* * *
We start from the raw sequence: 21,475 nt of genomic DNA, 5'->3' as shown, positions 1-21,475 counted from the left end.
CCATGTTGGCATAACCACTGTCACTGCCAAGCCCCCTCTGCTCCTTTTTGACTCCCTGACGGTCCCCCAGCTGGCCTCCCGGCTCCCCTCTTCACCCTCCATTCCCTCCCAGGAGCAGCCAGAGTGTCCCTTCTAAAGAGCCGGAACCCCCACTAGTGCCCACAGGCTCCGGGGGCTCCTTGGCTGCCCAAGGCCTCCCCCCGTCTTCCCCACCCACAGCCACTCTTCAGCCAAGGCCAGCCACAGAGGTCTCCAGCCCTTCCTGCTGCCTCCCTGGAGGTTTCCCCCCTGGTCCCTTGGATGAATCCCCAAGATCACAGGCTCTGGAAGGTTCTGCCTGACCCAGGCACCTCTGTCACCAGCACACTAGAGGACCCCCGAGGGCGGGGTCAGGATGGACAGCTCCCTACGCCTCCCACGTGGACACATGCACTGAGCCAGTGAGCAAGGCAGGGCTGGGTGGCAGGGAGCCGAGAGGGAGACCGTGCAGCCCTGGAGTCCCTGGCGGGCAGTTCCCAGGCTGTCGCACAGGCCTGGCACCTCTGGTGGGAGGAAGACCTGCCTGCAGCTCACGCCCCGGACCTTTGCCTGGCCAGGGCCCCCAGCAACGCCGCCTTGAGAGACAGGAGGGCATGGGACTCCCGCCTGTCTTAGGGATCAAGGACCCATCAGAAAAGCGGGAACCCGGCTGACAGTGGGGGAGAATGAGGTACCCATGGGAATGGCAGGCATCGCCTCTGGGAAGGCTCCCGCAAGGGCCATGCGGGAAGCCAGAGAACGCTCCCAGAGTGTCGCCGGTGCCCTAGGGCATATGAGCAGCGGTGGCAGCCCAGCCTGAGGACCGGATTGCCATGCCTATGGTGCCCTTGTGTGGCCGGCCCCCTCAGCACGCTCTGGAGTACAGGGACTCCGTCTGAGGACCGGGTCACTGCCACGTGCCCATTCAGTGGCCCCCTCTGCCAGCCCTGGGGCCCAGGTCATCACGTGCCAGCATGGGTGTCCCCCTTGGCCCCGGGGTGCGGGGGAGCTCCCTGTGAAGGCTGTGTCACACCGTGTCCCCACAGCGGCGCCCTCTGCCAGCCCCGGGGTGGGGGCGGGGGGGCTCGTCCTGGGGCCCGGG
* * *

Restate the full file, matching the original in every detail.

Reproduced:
We start from the raw sequence: 21,475 nt of genomic DNA, 5'->3' as shown, positions 1-21,475 counted from the left end.
CCATGTTGGCATAACCACTGTCACTGCCAAGCCCCCTCTGCTCCTTTTTGACTCCCTGACGGTCCCCCAGCTGGCCTCCCGGCTCCCCTCTTCACCCTCCATTCCCTCCCAGGAGCAGCCAGAGTGTCCCTTCTAAAGAGCCGGAACCCCCACTAGTGCCCACAGGCTCCGGGGGCTCCTTGGCTGCCCAAGGCCTCCCCCCGTCTTCCCCACCCACAGCCACTCTTCAGCCAAGGCCAGCCACAGAGGTCTCCAGCCCTTCCTGCTGCCTCCCTGGAGGTTTCCCCCCTGGTCCCTTGGATGAATCCCCAAGATCACAGGCTCTGGAAGGTTCTGCCTGACCCAGGCACCTCTGTCACCAGCACACTAGAGGACCCCCGAGGGCGGGGTCAGGATGGACAGCTCCCTACGCCTCCCACGTGGACACATGCACTGAGCCAGTGAGCAAGGCAGGGCTGGGTGGCAGGGAGCCGAGAGGGAGACCGTGCAGCCCTGGAGTCCCTGGCGGGCAGTTCCCAGGCTGTCGCACAGGCCTGGCACCTCTGGTGGGAGGAAGACCTGCCTGCAGCTCACGCCCCGGACCTTTGCCTGGCCAGGGCCCCCAGCAACGCCGCCTTGAGAGACAGGAGGGCATGGGACTCCCGCCTGTCTTAGGGATCAAGGACCCATCAGAAAAGCGGGAACCCGGCTGACAGTGGGGGAGAATGAGGTACCCATGGGAATGGCAGGCATCGCCTCTGGGAAGGCTCCCGCAAGGGCCATGCGGGAAGCCAGAGAACGCTCCCAGAGTGTCGCCGGTGCCCTAGGGCATATGAGCAGCGGTGGCAGCCCAGCCTGAGGACCGGATTGCCATGCCTATGGTGCCCTTGTGTGGCCGGCCCCCTCAGCACGCTCTGGAGTACAGGGACTCCGTCTGAGGACCGGGTCACTGCCACGTGCCCATTCAGTGGCCCCCTCTGCCAGCCCTGGGGCCCAGGTCATCACGTGCCAGCATGGGTGTCCCCCTTGGCCCCGGGGTGCGGGGGAGCTCCCTGTGAAGGCTGTGTCACACCGTGTCCCCACAGCGGCGCCCTCTGCCAGCCCCGGGGTGGGGGCGGGGGGGCTCGTCCTGGGGCCCGGG